Phase three, or RHS3, was the first time the FNHA carried out the survey. These reports have valuable information on the health status of First Nations at that point in time.

Just like RHS3, RHS4 will also contain a provincial report, as well as regional reports. 

Highlights from past surveys

The previous phases of the RHS has shown many improvements in health and wellness trends, for example rates of smoking and early-childhood education. However, they have also highlighted areas to focus on in the future to better First Nations health and wellness.

Attendance to the Aboriginal Head Start on-reserve (AHSOR) programs increased significantly in years:

Phase of RHSPercent of Children who have attended an AHSOR Program
One (2002-2003)46%
Two (2008-2010)49%
Three (2015 - 2017)56%

Smoking rates have decreased significantly in years, especially for the Youth!

Phase of RHSAdult Smoking ratesYouth smoking rates
One (2002-2003)49%27%
Two (2008-2010)45%23%
Three (2015 - 2017)41%13%

Barriers in access to health care is an ongoing issue that requires changes in health care provision systems. Different barriers to receiving care are shown below. For example, cost of health care being a barrier for 25% of children signals the need for inspecting the implementation of Jordan's principle.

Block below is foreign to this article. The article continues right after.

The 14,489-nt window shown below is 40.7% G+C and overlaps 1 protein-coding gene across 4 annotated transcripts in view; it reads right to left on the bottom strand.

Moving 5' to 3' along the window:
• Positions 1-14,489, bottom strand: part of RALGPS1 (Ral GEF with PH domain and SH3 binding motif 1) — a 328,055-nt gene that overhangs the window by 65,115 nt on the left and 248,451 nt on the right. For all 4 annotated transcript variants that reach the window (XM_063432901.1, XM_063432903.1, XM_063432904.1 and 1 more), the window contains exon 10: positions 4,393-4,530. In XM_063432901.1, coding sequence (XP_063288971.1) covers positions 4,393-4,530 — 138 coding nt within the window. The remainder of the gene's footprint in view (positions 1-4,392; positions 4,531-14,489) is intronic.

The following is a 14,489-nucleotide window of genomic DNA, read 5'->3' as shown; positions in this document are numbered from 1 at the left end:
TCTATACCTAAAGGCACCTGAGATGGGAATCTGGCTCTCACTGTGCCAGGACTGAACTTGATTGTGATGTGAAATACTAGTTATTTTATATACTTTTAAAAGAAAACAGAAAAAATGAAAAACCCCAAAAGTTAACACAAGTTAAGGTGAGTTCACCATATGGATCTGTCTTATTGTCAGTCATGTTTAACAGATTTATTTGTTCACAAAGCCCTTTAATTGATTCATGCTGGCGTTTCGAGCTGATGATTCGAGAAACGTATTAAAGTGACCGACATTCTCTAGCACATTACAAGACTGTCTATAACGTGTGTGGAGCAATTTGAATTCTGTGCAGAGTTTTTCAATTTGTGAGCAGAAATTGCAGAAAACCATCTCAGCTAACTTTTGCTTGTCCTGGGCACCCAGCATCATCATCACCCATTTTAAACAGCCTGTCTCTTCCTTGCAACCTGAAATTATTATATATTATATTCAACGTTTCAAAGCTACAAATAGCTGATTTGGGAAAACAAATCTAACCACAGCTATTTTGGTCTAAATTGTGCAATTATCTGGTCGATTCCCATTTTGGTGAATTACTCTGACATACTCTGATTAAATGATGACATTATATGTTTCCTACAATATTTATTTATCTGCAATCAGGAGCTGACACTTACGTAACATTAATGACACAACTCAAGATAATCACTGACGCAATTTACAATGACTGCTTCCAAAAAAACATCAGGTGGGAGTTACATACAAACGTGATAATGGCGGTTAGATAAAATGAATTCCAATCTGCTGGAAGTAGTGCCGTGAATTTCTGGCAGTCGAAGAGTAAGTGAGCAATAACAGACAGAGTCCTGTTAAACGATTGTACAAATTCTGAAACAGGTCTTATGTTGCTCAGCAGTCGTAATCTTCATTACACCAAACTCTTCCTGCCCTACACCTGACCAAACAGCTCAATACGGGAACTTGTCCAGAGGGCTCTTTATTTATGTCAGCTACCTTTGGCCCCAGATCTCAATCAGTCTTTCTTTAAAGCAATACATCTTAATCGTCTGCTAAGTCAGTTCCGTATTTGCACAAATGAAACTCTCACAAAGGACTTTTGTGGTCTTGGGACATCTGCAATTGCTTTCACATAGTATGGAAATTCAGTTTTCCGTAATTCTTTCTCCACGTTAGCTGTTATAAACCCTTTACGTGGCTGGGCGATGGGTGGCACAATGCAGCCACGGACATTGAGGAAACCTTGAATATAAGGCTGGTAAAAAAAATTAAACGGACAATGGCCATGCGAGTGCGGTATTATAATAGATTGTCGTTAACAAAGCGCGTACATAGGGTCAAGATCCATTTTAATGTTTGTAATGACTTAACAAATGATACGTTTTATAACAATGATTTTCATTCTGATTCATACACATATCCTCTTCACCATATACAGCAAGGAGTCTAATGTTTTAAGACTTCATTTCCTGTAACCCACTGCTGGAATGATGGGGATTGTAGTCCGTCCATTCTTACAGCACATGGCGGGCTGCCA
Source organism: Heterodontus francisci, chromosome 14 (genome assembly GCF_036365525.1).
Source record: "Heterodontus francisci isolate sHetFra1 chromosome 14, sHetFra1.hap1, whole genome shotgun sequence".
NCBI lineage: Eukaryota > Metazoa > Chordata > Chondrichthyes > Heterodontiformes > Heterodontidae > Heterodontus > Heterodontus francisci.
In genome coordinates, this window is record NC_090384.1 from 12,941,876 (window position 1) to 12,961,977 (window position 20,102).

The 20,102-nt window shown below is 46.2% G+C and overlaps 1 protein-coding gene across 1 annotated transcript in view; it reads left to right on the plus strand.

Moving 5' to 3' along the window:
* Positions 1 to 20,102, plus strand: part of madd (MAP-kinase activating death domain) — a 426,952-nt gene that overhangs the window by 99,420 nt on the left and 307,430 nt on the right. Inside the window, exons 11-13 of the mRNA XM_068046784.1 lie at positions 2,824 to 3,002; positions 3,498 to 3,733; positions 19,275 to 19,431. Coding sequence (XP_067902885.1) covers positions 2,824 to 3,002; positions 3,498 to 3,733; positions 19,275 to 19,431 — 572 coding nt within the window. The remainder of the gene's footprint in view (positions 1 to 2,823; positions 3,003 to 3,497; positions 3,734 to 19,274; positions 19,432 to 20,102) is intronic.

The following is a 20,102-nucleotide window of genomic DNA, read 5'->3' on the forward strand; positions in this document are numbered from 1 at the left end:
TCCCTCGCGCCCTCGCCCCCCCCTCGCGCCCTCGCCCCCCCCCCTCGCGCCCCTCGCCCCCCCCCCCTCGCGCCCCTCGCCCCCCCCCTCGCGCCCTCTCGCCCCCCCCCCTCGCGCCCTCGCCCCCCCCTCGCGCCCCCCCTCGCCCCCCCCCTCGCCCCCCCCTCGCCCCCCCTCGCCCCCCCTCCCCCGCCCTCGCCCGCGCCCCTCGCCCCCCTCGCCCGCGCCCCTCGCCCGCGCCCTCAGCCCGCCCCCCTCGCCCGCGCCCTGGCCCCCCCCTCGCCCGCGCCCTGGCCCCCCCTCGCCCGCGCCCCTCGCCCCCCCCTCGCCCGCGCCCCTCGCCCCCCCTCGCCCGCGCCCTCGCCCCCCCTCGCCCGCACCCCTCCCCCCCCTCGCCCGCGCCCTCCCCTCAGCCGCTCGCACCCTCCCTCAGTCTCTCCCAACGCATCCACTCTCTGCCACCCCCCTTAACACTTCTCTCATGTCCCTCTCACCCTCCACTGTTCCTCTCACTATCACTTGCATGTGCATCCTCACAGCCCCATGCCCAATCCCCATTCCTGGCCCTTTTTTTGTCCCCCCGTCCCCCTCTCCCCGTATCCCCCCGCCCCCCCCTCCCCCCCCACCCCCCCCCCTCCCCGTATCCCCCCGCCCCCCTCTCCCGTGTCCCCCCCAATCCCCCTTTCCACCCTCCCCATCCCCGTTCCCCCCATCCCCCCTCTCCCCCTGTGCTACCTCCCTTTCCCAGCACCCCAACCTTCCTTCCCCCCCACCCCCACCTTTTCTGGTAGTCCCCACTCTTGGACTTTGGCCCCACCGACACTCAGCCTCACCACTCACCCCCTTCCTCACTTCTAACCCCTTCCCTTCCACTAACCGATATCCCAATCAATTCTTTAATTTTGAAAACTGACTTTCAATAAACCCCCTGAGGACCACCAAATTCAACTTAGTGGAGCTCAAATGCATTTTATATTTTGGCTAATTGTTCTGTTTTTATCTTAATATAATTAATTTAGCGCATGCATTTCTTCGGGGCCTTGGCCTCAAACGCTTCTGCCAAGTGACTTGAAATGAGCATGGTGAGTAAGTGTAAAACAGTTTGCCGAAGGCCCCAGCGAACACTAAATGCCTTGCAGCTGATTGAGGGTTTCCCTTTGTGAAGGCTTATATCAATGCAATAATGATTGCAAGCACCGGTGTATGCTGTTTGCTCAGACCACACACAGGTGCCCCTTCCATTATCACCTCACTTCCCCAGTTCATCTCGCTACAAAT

How surveys helped COVID-19 vaccine rollout planning

One concrete way that data collected from the RHS has helped First Nations people was being given early access to the COVID-19 vaccine.

The beginning of the COVID-19 pandemic were uncertain times for all, and the scientists, public health officials, and policy makers had difficult choices to make when it came to giving out limited vaccine doses. The health policy makers of BC looked at the amount of vaccines available and who they thought would benefit most from receiving a vaccine. Although at the time there was a limited understanding of COVID-19, they did know that chronic disease, house overcrowding and access to healthcare were big risk factors for getting COVID-19. Because of the 2018 RHS report, advocates had recent, reliable data on the health of First Nations people in BC, and they showed that the these three factors affected First Nations in BC more than the general population. Taking everything into account, the BC provincial government decided to deliver the initial doses of COVID-19 vaccine to older ad​ults, and First Nations people, both in-community and away from home, above the age 18.